The extracts induced a slight increase but an overall insignificant total white blood cell count in mice. However, TME at 500 mg/kg and 1500 mg/kg down modulated the percentage of lymphocytes whilst those of neutrophils and monocytes were up modulated. This finding differs from Bakari and colleagues [40] who reported a significant up modulation of monocytes and lymphocytes in chicken. The difference might be attributed to species variations, mode of administration, the difference in dosage and the type of extract employed. Nevertheless, SE at 1500 mg/kg decreased the percentage of lymphocytes while the percentages of other leukocytes were insignificantly affected. This suggests that SE exhibits a relatively less effect on the immune system than TME. One of the evidence is the marked reduction in size of lymphoid follicles and depletion of the marginal zone, one of the changes imposed by immunomodulatory agent [41].

On the other hand, the mice that were not infected but treated with the extracts had mild to marked histological changes in spleen. At a low dose of both TME and SE, histological changes were indistinguishable from the control. A higher dose of SE induced apoptosis and white foci of variable sizes in the white pulp that extended in the red pulp. Such histological changes are clearly different from the one induced by the higher dose of TME which includes: a marked reduction of the size of white and red pulp compartments, the PALS had normal cellularity and size, lymphoid follicles and the marginal zone were almost depleted. This may provide an indication that TME at the higher dose could possess more toxic effect than the SE. One such evidence were observed in other organs from the mouse that received 2000 mg/kg, 8 hourly intervals but died on 2nd day of therapy. A marked cytoplasmic vacuolation of hepatocytes, some pyknotic hepatocytes, Küpffer cell hyperplasia and a mild hydropic degeneration of cortical-tubular epithelium and glomerulus were the characteristic features in the liver and kidney respectively.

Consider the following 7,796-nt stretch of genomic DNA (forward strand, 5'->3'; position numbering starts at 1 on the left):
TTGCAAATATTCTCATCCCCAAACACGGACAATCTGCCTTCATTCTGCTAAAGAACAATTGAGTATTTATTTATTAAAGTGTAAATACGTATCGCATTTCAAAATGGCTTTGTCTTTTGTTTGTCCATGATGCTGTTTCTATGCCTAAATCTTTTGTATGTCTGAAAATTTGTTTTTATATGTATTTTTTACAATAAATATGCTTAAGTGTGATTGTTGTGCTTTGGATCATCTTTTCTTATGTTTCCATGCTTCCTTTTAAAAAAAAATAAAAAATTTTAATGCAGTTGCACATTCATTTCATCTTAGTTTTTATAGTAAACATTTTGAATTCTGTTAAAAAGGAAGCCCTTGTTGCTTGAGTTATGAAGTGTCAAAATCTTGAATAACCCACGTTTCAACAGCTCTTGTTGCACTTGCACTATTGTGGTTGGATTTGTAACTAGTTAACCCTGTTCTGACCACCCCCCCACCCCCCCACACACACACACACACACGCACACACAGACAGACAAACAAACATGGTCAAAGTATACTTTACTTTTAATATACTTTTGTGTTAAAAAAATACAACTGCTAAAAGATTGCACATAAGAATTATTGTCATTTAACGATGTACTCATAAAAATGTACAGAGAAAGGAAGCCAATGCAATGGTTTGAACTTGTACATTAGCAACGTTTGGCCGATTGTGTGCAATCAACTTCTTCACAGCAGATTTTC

Previous studies have stipulated that changes in the size and density of the PALS and or marginal zone, and a change in lymphoid follicles of the spleen is associated with exposure to immunomodulatory agent [42, 43]. It is clearly documented that apoptosis in the splenic white pulp as observed in this study at the higher dose of SE and TME is a typical feature of compounds that induce lymphocyte toxicity [44]. Such feature is coupled with a decrease in peripheral lymphocytes and down regulation of humoral mediated immunity [45]. Observations by Bakari [20] showed that antibody titre was inversely proportional to dosage of resinous extract of C. swynnertonii. Nevertheless, the depletion of lymphoid follicles and marginal zone at higher dose of TME and the mild decrease at the low dose could be associated with deficit in T cell independent immune response [42, 46] which is essential in humoral response [47]. Thus, in the light of our findings, it is hereby hypothesized that, failure of crude extract of C. swynnertonii to clear the infection of T. congolense is attributed to its suppressive effect on humoral mediated immunity. To this effect, there is a sufficient amount of evidence to speculate that, besides its direct effect on the trypanosomes, the ethanolic stem bark extract of C. swynnertonii activated the cell mediated immune response thus down modulated the levels of parasitaemia but failed to clear the parasites due to its negative effect on humoral mediated immunity.